PATHMARKS


the development of "Spirit" is not untrue. Neither is it partly correct and partly false. It is as true as metaphysics, which through Hegel first brings to language its essence — thought in terms of the absolute — in the system. Absolute metaphysics, with its Marxian and Nietzschean inversions, belongs to the history of the truth of being. Whatever stems from it cannot be countered or even cast aside by refutations. It can only be taken up in such a way that its truth is more primordially sheltered in being itself [167] and removed from the domain of mere human opinion. All refutation in the field of essential thinking is foolish. Strife among thinkers is the "lovers' quarrel" concerning the matter itself. It assists them mutually toward a simple belonging to the Same, from which they find what is fitting for them in the destiny of being.

Assuming that in the future the human being will be able to think the truth of being, he will think from ek-sistence. The human being stands ek-sistingly in the destiny of being. The ek-sistence of the human being is historical as such, but not only or primarily because so much happens to the human being and to things human in the course of time. Because it must think the ek-sistence of Da-sein, the thinking of Being and Time is essentially concerned that the historicity of Dasein be experienced.

But does not Being and Time say on p. 212, where the "there is I it gives" comes to language, "Only so long as Dasein is, is there [gibt es] being"? To be sure. It means that only so long as the clearing of being propriates does being convey itself to human beings. But the fact that the Da, the clearing as the truth of being itself, propriates is the dispensation of being itself. This is the destiny of the clearing. But the sentence does not mean that the Dasein of the human being in the traditional sense of existentia, and thought in modem philosophy as the actuality of the ego cogito, is that entity through which being is first fashioned. The sentence does not say that being is the product of the human being. The Introduction to Being and Time (p. 38) says simply and clearly, even in italics, "Being is the transcendens pure and simple." just as the openness of spatial nearness seen from the perspective of a particular thing exceeds all things near and far, so is being essentially broader than all beings, because it is the clearing itself. For all that, being is thought on the basis of beings, a consequence of the approach — at first unavoidable — within a metaphysics that is still dominant. Only from such a perspective does being show itself in and as a transcending.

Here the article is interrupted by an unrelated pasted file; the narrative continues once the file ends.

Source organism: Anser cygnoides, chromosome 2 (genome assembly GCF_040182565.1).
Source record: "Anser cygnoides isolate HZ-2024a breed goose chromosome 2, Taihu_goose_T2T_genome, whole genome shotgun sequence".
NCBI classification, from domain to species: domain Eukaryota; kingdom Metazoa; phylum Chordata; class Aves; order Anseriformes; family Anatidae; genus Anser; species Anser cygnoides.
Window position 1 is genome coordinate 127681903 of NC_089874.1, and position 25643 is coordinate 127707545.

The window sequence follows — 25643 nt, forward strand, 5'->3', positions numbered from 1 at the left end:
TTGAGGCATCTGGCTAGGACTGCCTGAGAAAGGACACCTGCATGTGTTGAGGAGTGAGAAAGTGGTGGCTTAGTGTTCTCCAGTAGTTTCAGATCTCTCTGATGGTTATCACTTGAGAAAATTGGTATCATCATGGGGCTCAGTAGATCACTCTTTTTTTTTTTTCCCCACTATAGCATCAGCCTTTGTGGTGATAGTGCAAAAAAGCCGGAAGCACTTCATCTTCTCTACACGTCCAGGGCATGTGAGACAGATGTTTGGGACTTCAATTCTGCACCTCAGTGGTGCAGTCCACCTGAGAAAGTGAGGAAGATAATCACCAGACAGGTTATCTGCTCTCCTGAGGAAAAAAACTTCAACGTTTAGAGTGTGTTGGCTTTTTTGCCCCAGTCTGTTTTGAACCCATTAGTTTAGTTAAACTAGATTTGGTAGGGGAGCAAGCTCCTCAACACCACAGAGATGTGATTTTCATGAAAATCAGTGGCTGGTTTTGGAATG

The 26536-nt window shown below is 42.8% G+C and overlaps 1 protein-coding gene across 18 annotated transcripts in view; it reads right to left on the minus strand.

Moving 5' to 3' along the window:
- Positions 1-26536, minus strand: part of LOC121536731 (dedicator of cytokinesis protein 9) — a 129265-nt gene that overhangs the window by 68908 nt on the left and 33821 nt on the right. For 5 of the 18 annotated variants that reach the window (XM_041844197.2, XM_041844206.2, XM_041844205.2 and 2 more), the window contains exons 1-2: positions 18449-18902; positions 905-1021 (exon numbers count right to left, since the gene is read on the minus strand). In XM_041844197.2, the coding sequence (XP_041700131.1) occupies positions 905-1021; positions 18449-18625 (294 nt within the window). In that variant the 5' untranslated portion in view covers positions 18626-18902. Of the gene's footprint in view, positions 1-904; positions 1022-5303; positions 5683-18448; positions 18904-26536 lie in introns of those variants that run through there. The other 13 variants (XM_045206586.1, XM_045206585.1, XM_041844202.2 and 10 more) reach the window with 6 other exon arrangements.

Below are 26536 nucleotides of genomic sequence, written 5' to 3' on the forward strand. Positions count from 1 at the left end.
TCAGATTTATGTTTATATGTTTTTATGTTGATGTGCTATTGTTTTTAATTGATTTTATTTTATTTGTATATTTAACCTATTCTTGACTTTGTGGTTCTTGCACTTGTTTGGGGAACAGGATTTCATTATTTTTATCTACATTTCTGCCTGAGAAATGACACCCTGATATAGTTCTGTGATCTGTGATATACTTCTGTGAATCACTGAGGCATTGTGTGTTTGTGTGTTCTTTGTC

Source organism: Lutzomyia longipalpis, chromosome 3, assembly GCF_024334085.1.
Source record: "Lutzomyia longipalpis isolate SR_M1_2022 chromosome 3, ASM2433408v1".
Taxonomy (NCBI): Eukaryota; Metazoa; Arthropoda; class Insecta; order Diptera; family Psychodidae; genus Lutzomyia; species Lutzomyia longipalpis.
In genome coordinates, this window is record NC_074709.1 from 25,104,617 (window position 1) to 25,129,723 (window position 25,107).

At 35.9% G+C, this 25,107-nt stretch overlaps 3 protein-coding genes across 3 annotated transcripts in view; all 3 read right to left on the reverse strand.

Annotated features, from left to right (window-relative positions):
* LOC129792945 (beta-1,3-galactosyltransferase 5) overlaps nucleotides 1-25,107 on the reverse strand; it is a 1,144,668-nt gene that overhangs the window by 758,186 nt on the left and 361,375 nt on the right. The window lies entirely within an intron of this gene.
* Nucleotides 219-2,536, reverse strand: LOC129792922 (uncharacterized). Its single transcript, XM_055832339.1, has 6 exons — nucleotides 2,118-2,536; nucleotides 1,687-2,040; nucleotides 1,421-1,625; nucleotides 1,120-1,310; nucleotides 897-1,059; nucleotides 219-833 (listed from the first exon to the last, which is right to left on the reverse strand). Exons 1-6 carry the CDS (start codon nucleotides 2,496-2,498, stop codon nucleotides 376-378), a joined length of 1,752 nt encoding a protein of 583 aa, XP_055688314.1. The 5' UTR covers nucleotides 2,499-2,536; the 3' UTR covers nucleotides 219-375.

[168 {GA 9 337}] The introductory definition, "Being is the transcendens pure and simple," articulates in one simple sentence the way the essence of being hitherto has been cleared for the human being. This retrospective definition of the essence of the being of beings'.-; from the clearing of beings


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Martin Heidegger (GA 9) Pathmarks